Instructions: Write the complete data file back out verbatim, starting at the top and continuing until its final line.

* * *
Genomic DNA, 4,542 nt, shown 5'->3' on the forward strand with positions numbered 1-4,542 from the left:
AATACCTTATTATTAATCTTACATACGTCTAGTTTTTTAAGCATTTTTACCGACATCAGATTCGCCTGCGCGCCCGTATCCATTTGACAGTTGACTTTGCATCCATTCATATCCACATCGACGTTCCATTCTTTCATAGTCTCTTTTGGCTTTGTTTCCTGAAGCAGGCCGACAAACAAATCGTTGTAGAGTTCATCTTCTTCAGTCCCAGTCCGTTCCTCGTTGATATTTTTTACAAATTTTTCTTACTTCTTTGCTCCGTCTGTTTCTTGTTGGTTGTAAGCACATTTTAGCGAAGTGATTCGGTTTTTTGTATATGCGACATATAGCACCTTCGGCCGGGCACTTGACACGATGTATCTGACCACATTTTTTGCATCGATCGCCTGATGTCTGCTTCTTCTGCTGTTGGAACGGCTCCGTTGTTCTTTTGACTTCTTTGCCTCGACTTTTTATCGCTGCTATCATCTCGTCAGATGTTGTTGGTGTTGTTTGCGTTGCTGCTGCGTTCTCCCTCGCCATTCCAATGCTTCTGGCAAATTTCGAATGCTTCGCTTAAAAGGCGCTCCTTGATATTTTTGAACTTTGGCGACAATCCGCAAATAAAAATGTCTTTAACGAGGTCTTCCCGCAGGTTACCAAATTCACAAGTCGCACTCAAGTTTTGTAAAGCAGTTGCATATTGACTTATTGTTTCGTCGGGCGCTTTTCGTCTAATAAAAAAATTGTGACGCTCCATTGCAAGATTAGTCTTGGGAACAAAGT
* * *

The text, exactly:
Genomic DNA, 4,542 nt, shown 5'->3' on the forward strand with positions numbered 1-4,542 from the left:
AATACCTTATTATTAATCTTACATACGTCTAGTTTTTTAAGCATTTTTACCGACATCAGATTCGCCTGCGCGCCCGTATCCATTTGACAGTTGACTTTGCATCCATTCATATCCACATCGACGTTCCATTCTTTCATAGTCTCTTTTGGCTTTGTTTCCTGAAGCAGGCCGACAAACAAATCGTTGTAGAGTTCATCTTCTTCAGTCCCAGTCCGTTCCTCGTTGATATTTTTTACAAATTTTTCTTACTTCTTTGCTCCGTCTGTTTCTTGTTGGTTGTAAGCACATTTTAGCGAAGTGATTCGGTTTTTTGTATATGCGACATATAGCACCTTCGGCCGGGCACTTGACACGATGTATCTGACCACATTTTTTGCATCGATCGCCTGATGTCTGCTTCTTCTGCTGTTGGAACGGCTCCGTTGTTCTTTTGACTTCTTTGCCTCGACTTTTTATCGCTGCTATCATCTCGTCAGATGTTGTTGGTGTTGTTTGCGTTGCTGCTGCGTTCTCCCTCGCCATTCCAATGCTTCTGGCAAATTTCGAATGCTTCGCTTAAAAGGCGCTCCTTGATATTTTTGAACTTTGGCGACAATCCGCAAATAAAAATGTCTTTAACGAGGTCTTCCCGCAGGTTACCAAATTCACAAGTCGCACTCAAGTTTTGTAAAGCAGTTGCATATTGACTTATTGTTTCGTCGGGCGCTTTTCGTCTAATAAAAAAATTGTGACGCTCCATTGCAAGATTAGTCTTGGGAACAAAGT